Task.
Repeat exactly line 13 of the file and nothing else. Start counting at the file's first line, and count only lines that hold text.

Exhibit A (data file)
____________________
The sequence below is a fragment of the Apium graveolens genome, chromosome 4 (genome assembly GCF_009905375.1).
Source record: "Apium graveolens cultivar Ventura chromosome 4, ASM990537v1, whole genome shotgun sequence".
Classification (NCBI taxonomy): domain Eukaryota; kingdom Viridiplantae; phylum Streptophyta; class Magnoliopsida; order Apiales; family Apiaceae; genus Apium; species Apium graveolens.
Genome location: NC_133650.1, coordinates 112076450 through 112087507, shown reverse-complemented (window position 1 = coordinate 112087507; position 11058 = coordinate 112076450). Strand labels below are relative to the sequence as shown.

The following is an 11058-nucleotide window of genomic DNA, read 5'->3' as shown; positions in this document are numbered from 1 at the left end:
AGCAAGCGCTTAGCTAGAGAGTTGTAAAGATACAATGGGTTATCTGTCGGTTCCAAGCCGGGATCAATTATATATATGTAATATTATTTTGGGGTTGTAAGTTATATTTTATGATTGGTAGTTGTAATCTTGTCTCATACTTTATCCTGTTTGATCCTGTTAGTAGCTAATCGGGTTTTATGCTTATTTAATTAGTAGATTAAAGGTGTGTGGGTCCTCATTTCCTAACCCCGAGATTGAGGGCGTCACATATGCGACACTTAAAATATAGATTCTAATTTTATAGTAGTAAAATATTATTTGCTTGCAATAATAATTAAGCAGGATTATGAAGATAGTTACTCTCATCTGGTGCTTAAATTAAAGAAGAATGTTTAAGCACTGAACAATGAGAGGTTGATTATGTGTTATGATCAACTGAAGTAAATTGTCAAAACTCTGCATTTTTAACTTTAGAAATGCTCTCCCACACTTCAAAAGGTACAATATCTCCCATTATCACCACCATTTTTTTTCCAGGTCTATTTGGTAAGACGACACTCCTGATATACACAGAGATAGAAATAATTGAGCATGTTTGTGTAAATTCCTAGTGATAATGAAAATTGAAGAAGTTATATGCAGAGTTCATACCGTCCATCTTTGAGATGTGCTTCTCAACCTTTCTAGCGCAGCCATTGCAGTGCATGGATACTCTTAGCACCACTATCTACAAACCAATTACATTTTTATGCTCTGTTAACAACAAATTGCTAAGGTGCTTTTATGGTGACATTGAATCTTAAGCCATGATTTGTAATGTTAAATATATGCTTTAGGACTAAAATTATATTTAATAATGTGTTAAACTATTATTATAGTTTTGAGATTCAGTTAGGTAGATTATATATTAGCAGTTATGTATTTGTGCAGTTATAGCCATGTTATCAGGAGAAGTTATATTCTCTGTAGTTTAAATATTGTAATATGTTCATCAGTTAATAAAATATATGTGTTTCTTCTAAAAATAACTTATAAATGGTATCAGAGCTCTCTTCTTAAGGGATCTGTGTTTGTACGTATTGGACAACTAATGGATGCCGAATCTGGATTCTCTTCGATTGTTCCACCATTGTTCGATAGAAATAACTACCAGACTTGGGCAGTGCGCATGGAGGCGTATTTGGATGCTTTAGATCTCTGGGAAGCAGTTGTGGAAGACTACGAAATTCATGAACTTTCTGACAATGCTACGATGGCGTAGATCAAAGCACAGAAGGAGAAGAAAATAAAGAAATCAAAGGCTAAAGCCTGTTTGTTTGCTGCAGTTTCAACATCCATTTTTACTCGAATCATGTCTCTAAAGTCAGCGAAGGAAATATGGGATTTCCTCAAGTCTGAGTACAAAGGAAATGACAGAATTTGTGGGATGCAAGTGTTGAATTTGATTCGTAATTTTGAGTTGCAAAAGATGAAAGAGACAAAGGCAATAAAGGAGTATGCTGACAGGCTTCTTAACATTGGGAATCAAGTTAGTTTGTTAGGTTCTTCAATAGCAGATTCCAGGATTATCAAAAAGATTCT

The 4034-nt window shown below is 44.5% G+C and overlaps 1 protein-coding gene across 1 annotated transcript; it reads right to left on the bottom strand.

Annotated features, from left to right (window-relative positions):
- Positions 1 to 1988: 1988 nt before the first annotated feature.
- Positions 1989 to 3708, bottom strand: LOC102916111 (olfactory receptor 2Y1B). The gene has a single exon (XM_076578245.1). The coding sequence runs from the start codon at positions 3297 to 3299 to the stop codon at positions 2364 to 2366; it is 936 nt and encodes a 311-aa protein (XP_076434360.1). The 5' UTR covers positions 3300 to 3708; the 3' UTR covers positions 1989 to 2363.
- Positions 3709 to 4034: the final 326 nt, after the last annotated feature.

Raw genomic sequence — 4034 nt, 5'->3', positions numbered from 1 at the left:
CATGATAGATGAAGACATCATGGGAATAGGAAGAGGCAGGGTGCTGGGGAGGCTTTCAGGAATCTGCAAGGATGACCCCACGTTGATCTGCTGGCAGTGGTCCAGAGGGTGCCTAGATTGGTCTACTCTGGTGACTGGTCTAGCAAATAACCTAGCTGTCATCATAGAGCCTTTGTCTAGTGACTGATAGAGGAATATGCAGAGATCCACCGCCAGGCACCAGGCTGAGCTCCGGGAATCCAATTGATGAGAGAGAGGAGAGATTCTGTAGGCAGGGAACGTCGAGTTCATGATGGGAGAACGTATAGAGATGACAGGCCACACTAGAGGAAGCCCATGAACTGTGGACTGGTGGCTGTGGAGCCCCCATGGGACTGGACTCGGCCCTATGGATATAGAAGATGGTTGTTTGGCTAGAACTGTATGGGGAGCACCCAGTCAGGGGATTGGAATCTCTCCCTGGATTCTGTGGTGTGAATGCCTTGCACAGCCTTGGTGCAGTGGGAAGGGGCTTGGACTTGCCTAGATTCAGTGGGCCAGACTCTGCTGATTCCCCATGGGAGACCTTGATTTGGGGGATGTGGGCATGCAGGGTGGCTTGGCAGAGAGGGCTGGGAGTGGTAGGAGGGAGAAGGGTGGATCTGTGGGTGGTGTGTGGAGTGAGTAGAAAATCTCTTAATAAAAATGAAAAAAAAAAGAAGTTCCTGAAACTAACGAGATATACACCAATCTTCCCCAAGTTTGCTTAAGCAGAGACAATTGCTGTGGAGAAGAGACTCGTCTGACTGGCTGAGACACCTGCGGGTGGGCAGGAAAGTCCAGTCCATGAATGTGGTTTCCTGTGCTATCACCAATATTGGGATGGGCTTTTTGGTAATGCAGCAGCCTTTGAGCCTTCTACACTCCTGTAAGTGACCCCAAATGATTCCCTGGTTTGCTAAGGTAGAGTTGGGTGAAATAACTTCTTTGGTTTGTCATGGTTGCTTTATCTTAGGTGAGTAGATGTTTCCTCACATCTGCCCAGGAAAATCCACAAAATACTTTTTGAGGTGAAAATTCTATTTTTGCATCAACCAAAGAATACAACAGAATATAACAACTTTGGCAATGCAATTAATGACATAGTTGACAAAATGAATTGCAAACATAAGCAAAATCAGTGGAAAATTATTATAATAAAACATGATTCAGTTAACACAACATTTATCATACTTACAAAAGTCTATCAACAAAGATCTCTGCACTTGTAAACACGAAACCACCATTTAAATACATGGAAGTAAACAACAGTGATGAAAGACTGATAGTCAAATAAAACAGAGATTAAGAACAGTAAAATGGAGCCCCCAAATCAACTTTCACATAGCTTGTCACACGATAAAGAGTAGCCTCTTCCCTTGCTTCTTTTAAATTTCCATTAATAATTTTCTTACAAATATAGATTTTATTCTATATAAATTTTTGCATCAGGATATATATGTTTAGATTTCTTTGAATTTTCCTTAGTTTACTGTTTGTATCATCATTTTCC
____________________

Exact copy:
CATGATAGATGAAGACATCATGGGAATAGGAAGAGGCAGGGTGCTGGGGAGGCTTTCAGGAATCTGCAAGGATGACCCCACGTTGATCTGCTGGCAGTGGTCCAGAGGGTGCCTAGATTGGTCTACTCTGGTGACTGGTCTAGCAAATAACCTAGCTGTCATCATAGAGCCTTTGTCTAGTGACTGATAGAGGAATATGCAGAGATCCACCGCCAGGCACCAGGCTGAGCTCCGGGAATCCAATTGATGAGAGAGAGGAGAGATTCTGTAGGCAGGGAACGTCGAGTTCATGATGGGAGAACGTATAGAGATGACAGGCCACACTAGAGGAAGCCCATGAACTGTGGACTGGTGGCTGTGGAGCCCCCATGGGACTGGACTCGGCCCTATGGATATAGAAGATGGTTGTTTGGCTAGAACTGTATGGGGAGCACCCAGTCAGGGGATTGGAATCTCTCCCTGGATTCTGTGGTGTGAATGCCTTGCACAGCCTTGGTGCAGTGGGAAGGGGCTTGGACTTGCCTAGATTCAGTGGGCCAGACTCTGCTGATTCCCCATGGGAGACCTTGATTTGGGGGATGTGGGCATGCAGGGTGGCTTGGCAGAGAGGGCTGGGAGTGGTAGGAGGGAGAAGGGTGGATCTGTGGGTGGTGTGTGGAGTGAGTAGAAAATCTCTTAATAAAAATGAAAAAAAAAAGAAGTTCCTGAAACTAACGAGATATACACCAATCTTCCCCAAGTTTGCTTAAGCAGAGACAATTGCTGTGGAGAAGAGACTCGTCTGACTGGCTGAGACACCTGCGGGTGGGCAGGAAAGTCCAGTCCATGAATGTGGTTTCCTGTGCTATCACCAATATTGGGATGGGCTTTTTGGTAATGCAGCAGCCTTTGAGCCTTCTACACTCCTGTAAGTGACCCCAAATGATTCCCTGGTTTGCTAAGGTAGAGTTGGGTGAAATAACTTCTTTGGTTTGTCATGGTTGCTTTATCTTAGGTGAGTAGATGTTTCCTCACATCTGCCCAGGAAAATCCACAAAATACTTTTTGAGGTGAAAATTCTATTTTTGCATCAACCAAAGAATACAACAGAATATAACAACTTTGGCAATGCAATTAATGACATAGTTGACAAAATGAATTGCAAACATAAGCAAAATCAGTGGAAAATTATTATAATAAAACATGATTCAGTTAACACAACATTTATCATACTTACAAAAGTCTATCAACAAAGATCTCTGCACTTGTAAACACGAAACCACCATTTAAATACATGGAAGTAAACAACAGTGATGAAAGACTGATAGTCAAATAAAACAGAGATTAAGAACAGTAAAATGGAGCCCCCAAATCAACTTTCACATAGCTTGTCACACGATAAAGAGTAGCCTCTTCCCTTGCTTCTTTTAAATTTCCATTAATAATTTTCTTACAAATATAGATTTTATTCTATATAAATTTTTGCATCAGGATATATATGTTTAGATTTCTTTGAATTTTCCTTAGTTTACTGTTTGTATCATCATTTTCC